Inhuman Swill : Science Fiction : Page 11

Worldcon schedule

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Here, if you're interested, is my Worldcon program schedule:

Sat 1400 Religion In SF Participants: Jessica LANGER, Kari MAUND, Robert Charles WILSON, William SHUNN Though their pursuits are not mutually exclusive, religion and speculative fiction are almost anathema to one another. In SF, religion is ridiculed as superstition, derided as a pursuit of less advanced minds. Why is this kind of discrimination acceptable? Why are there not more proudly religious characters in SF? Sun 1400 The Integration of Science and Religion in SF&F Participants: Lisa C FREITAG, Robert Charles WILSON, William SHUNN, Edward JAMES Science Fiction is the literature of the humanist, the rationalist and the skeptic. As theoretical physicists look at the underpinnings of the physical universe, they see the presence of the hand of God. How do authors integrate religion and science? Can it only be done in fantasy?
If you'll be there, I hope you'll catch the Saturday panel or its Sunday rerun!

(Full schedule.)

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Full chapbook cover

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An Alternate History of the 21st Century
Mattias Adolfsson has posted his full original cover art for my upcoming chapbook in his blog:

Great stuff! And John Klima has some nice things to say about both the art and the chapbook itself over at his blog.

The chapbook should be coming in about a month's time. Don't forget to pre-order your copy for just five bucks.

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Moonflowers and Guernica

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An Alternate History of the 21st Century: Stories by William Shunn
We had visitors from Iowa on Saturday. John, Shai, and Aubrey Klima dropped in for the day from Davenport, a mere three hours away. We walked to a nearby bar & grill for lunch, along with John's college pal Pat who turns out to live only a few blocks from us. Aubrey was very concerned that her new pal Ella was not accompanying us on the trek.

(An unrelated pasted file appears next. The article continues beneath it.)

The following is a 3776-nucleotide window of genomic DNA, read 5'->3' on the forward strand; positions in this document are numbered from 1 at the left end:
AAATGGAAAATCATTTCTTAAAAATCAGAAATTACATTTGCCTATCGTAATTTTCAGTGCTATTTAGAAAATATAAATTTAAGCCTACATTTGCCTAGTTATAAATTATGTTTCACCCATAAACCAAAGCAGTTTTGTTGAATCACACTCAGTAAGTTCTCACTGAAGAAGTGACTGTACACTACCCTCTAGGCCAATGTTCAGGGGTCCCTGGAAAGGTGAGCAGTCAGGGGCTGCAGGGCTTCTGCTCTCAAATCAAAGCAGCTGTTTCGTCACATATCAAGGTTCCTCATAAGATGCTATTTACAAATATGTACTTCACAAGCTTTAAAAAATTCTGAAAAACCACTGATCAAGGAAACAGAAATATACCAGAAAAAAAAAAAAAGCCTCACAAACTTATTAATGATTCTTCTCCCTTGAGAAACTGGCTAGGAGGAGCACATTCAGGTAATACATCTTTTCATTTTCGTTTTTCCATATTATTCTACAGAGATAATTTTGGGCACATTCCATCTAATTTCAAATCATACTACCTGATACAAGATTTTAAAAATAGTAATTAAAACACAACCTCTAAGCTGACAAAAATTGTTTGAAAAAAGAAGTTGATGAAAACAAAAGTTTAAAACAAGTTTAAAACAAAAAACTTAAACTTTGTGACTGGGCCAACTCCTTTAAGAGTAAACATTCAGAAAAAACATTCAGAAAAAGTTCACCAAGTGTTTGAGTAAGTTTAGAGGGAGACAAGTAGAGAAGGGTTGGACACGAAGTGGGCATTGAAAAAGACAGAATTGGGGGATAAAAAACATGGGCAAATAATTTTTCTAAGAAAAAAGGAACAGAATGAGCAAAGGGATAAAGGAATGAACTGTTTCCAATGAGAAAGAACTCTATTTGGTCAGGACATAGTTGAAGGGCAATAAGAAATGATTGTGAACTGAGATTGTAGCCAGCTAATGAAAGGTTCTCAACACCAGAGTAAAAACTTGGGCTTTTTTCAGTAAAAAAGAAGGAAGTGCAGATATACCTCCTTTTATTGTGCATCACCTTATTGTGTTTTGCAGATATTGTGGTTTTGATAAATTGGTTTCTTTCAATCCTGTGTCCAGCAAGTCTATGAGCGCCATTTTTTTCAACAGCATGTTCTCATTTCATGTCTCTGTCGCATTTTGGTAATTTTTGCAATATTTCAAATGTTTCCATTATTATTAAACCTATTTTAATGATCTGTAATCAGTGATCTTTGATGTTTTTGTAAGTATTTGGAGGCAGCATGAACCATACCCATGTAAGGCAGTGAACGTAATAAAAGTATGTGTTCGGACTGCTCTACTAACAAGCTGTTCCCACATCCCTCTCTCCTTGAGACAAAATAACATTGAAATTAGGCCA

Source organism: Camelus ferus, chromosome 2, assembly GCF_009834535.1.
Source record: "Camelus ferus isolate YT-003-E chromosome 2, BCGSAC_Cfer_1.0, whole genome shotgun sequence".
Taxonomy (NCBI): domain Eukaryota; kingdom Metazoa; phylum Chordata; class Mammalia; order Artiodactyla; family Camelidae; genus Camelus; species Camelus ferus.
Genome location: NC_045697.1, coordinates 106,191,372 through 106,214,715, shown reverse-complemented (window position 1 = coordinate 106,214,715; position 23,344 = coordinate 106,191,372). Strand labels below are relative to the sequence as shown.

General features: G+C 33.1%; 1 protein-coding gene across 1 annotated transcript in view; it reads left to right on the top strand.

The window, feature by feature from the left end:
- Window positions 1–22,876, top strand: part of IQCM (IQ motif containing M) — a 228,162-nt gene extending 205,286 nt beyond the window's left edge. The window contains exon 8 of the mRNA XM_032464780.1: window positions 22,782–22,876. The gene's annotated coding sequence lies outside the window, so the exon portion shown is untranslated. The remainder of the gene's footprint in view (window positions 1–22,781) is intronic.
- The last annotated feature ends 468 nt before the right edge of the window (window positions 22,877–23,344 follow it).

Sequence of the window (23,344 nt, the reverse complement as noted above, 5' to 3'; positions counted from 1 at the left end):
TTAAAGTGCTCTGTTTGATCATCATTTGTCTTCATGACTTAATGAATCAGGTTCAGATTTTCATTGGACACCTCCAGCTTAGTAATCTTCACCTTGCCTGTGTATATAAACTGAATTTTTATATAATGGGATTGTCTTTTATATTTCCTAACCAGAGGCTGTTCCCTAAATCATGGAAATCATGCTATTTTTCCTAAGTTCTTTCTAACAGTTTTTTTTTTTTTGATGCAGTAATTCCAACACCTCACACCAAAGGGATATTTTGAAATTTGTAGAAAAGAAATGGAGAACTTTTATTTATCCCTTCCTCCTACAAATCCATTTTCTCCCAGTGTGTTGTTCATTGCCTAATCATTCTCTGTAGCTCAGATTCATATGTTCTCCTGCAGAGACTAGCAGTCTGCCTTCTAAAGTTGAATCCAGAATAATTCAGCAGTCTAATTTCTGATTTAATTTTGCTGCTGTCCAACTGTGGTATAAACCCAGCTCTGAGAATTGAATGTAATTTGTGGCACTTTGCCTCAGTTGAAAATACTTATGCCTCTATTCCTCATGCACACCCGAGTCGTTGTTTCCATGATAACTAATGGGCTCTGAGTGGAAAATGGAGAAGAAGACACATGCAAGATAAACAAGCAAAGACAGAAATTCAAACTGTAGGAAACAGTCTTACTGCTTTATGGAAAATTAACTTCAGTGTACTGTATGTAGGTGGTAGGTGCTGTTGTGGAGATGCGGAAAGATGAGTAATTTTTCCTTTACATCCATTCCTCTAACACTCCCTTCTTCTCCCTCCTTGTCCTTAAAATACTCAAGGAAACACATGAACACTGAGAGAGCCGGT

After lunch the Klimas took us on an extended shopping expedition to Lincoln Park, where I was introduced to the marvels of Lush, where John was like a kid in a candy shop, and to Sam's Wine and Spirits, where both of us were like kids in a candy shop. Laura narrowly missed buying a great pair of shoes at mumblety-mumble shoestore (what's in a name, anyway?), but she and Shai both walked out with spiffy new hats. Back at the homestead, while Aubrey chased a mostly tolerant Ella around the room and offered people the raspberries impaled on her fingers, we ate fine cheese and fruit while sampling a bit of the Old Monk Rum that John had recommended highly. (I also purchased a young calvados and a 40th birthday Tomintoul 27yo.)

Almost as fun as the visit itself was the opportunity to see page proofs of my chapbook, complete with the Mattias Adolfsson illustrations that will grace the cover and interior. Laura and I were both blown away by the art. My two favorite illustrations are the ones accompanying "Observations from the City of Angels" (a robot hand plucking a petal from a flower) and "Objective Impermeability in a Closed System" (an at-first puzzling piece that I only belatedly realized references Picasso's Guernica). Can't wait for you to see them! I have to get the proofs proofed early this week so there will be copies to take with us to Worldcon in Yokohama.

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Cut and pasted without hands

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LDSF-2: Latter-Day Science Fiction
I'm not sure what Parables Publishing is up to, putting the entire text of their "classic" LDSF anthologies online. I guess they're trying to drum up some publicity for their long-overdue fourth volume of science fiction for Mormons. Good luck to them.

Why do I care? Well, the first story I ever published, "Cut Without Hands," appeared in LDSF-2 back in 1985. I was sixteen when I made the sale (payment in copies), and I was beside myself with joy. Unfortunately, editor Benjamin Urrutia lost my address and couldn't send me my author's copies. I assumed the project had died on the vine—until the spring of 1987, when I was a missionary in Washington and received a letter from Mr. Urrutia. He had read about my brush with the law in the paper and was writing to ask if I was the same D. William Shunn who had given him a story for his anthology.

Much as I wish my little piece of Mormon apologia would quietly vanish, copies of LDSF-2 still show up in used bookstores every once in a while, so I can't be too upset that my story is now up on the Web for all the world to see—in total copyright violation. I'm not inclined to press the matter, though Philip José Farmer and the estate of Avram Davidson (both authors had Mormon-related stories reprinted in LDSF-2) might feel differently. So go read this odd historical curiosity before someone more litigious than I gets wind of it and the whole thing vanishes. (You'll have to scroll way down, or search on "cut without hands," since the Parables folks seems to have only rudimentary HTML skillz.)